Social justice and research using human biological material: A response to Mahomed, Nöthling-Slabbert and Pepper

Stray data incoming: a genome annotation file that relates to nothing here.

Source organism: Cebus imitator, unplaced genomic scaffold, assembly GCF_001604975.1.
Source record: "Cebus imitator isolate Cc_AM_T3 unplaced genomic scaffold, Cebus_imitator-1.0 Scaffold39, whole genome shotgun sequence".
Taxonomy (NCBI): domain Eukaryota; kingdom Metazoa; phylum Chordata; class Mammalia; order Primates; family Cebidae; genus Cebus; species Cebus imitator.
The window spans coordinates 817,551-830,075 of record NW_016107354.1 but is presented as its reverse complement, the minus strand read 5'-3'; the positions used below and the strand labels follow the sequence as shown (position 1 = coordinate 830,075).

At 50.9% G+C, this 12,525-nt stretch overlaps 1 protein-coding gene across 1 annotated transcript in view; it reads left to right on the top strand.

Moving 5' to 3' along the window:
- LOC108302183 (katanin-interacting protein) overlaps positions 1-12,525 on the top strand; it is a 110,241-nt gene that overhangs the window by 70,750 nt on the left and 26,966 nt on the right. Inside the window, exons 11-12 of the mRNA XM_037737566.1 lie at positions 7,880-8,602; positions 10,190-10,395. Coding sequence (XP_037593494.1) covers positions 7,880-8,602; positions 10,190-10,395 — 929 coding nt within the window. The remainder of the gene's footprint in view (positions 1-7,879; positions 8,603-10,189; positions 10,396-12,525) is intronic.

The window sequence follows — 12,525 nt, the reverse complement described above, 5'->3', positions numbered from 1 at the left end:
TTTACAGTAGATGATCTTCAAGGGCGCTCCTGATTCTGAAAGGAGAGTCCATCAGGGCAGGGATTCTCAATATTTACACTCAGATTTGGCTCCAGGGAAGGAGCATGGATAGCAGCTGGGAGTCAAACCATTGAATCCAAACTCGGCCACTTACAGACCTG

Social justice in the context of research using human biological material is an important contemporary legal-ethical issue. A question at the heart of this issue is the following: Is it fair to expect a research participant (a person who participates in such research by, among others, making available biological material from his or her body) to participate on an altruistic basis, while the researchers and the investors in the research can gain commercially from the research? In a recent article, Mahomed, Nöthling-Slabbert and Pepper proposed that research participants should be entitled to share in the profits emanating from such research via a proposed new statutory right to the intellectual property emanating from such research. In order to stimulate debate on this important issue of social justice, this article responds to the position of Mahomed et al. by focusing on two main points: Firstly, I contend that Mahomed et al. fail to make a convincing argument in favour of shifting away from altruism; secondly, I caution against framing the debate in terms of the binary poles of altruism v. profitsharing, and suggest that should healthcare public policy ever move away from altruism, various non-monetary forms of benefit-sharing by research participants should be considered.